It might be suggested that this problem could be alleviated by restricting the technology permitted in high school sporting events to that which is accessible to every school. But that misses the point.

When it comes to education, a sporting event is important in its own way, but it is not the most important issue. The disparity in resources exemplified by high school football in Iowa represents a deeper and more serious problem.

There simply is nothing more important to the health of a republic than education. But in our republic, there is nothing more sadly neglected. That the quality of a child’s education should depend on his geographic or economic circumstances is simply unconscionable.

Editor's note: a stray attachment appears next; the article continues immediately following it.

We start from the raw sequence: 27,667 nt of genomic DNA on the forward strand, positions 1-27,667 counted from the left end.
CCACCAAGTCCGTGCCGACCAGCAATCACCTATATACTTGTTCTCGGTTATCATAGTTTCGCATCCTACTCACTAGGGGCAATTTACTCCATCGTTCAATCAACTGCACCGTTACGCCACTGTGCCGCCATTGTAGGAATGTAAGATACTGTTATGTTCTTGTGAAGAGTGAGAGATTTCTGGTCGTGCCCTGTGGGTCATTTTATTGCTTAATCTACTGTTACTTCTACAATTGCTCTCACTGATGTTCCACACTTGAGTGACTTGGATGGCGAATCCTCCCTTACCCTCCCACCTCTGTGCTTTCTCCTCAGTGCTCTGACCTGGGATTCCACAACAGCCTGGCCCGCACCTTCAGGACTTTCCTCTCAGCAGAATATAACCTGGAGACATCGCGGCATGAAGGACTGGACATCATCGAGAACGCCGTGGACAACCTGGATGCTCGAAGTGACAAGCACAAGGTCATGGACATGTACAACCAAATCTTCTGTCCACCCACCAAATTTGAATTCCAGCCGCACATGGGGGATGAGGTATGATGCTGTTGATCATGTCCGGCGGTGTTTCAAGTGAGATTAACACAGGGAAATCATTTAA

A plan must be developed to ensure equal funding for the education of every child in the United States. It can be administered locally, but it must be funded on the federal level. No child should grow up with a badge of inferiority for any reason, including his economic circumstances.

Thursday, September 19, 2019

The Distributist Resolution

The General Motors strike has come along to remind us that capitalism contains an internal contradiction: Two opposing forces confront each other in one company. On the one hand, you have the management, representing the shareholders, trying to keep labor costs as low as possible. On the other hand, you have the union, representing the workers, pushing in the opposite direction. And when the parties reach an impasse, you get a strike, like we have now.

GM stands to lose $100 million per day in the process [1], while workers will receive substantially reduced pay. [2] It’s not a pleasant time for anyone.